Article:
In the meanwhile, click on the pictures above to see the article online. Or even better, buy Wired’s underworld issue in print. It’s on newsstands for a few more days.

Twiblings: Transparency in Surrogacy and Egg Donation
| December 29, 2010 | 3:13 pm

In this week’s issue of the New York Times Magazine Melanie Thernstrom has written a long account of her journey with egg donation and surrogacy (read it here). At 41 she has already gone through six unsuccessful attempts at IVF treatments before she explores the possibility of adoption and rejects it. when she looks into egg donation, but learns that she has a medical condition that would prevent her from carrying a child to term. Finally she opts for a pair of surrogates and egg donors to carry two children at the same time for her so that she can start a new family.  Sort of twins, sort of siblings, she calls the children “twiblings”.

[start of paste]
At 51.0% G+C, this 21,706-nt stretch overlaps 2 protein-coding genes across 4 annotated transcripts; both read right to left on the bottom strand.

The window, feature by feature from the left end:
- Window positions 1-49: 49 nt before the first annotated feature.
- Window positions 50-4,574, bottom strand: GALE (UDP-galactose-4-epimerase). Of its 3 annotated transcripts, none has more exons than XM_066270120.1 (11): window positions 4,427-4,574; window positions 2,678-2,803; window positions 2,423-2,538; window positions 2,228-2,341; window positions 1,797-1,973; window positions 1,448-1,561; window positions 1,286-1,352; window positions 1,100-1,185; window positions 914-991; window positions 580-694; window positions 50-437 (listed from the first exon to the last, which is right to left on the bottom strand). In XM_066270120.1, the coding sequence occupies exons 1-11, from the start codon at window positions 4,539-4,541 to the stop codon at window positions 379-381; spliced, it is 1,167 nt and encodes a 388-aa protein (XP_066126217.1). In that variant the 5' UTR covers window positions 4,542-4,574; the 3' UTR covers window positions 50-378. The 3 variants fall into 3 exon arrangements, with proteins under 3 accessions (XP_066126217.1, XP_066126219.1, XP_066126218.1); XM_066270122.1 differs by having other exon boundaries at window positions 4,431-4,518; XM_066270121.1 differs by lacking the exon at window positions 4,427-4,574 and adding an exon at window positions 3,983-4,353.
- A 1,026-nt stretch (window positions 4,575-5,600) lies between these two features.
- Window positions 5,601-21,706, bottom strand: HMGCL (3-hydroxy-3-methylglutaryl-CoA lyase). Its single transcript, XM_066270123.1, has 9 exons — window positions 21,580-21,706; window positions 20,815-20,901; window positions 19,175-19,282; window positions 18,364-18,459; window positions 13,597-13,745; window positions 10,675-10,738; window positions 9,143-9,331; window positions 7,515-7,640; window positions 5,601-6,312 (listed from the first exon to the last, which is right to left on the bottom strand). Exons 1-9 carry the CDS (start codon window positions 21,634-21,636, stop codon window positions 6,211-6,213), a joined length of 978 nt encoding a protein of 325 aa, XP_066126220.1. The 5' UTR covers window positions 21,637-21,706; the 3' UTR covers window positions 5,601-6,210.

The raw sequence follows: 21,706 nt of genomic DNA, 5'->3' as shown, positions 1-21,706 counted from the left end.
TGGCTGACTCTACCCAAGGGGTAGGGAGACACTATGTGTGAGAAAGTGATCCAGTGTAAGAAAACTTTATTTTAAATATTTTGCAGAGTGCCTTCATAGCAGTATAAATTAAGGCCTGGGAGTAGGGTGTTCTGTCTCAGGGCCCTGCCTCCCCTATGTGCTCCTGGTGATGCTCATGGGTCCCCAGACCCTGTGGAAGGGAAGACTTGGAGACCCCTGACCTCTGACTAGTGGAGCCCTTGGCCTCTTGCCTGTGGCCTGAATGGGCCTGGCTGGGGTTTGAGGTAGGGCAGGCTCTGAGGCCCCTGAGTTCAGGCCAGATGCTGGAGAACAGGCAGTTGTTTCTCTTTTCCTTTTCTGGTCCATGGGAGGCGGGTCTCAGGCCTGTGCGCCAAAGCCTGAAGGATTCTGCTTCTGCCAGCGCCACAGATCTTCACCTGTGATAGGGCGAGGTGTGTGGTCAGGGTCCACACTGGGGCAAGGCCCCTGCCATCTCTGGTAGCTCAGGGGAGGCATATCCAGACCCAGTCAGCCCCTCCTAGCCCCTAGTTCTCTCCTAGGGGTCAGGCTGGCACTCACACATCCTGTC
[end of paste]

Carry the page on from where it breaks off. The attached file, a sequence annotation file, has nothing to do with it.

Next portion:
Over the years I’ve written on the complex politics, economics and social consequences of surrogacy, egg donation and international adoption. In that time I have generally avoided following the stories of customers of the baby-making industry. Instead, as you will read in my forthcoming book The Red Market (obligatory plug) looks primarily at the supply side. I’ve been particularly concerned with the way that donations of human materials (whether they is blood, kidneys, human eggs or adopted children) are sourced with a presumption of altruism, while simultaneously cloaking the identities of the donors behing a wall of privacy and anonymity. I’ve found many cases where those two things together provide cover for criminals and unethical doctors to cut corners and exploit their patients.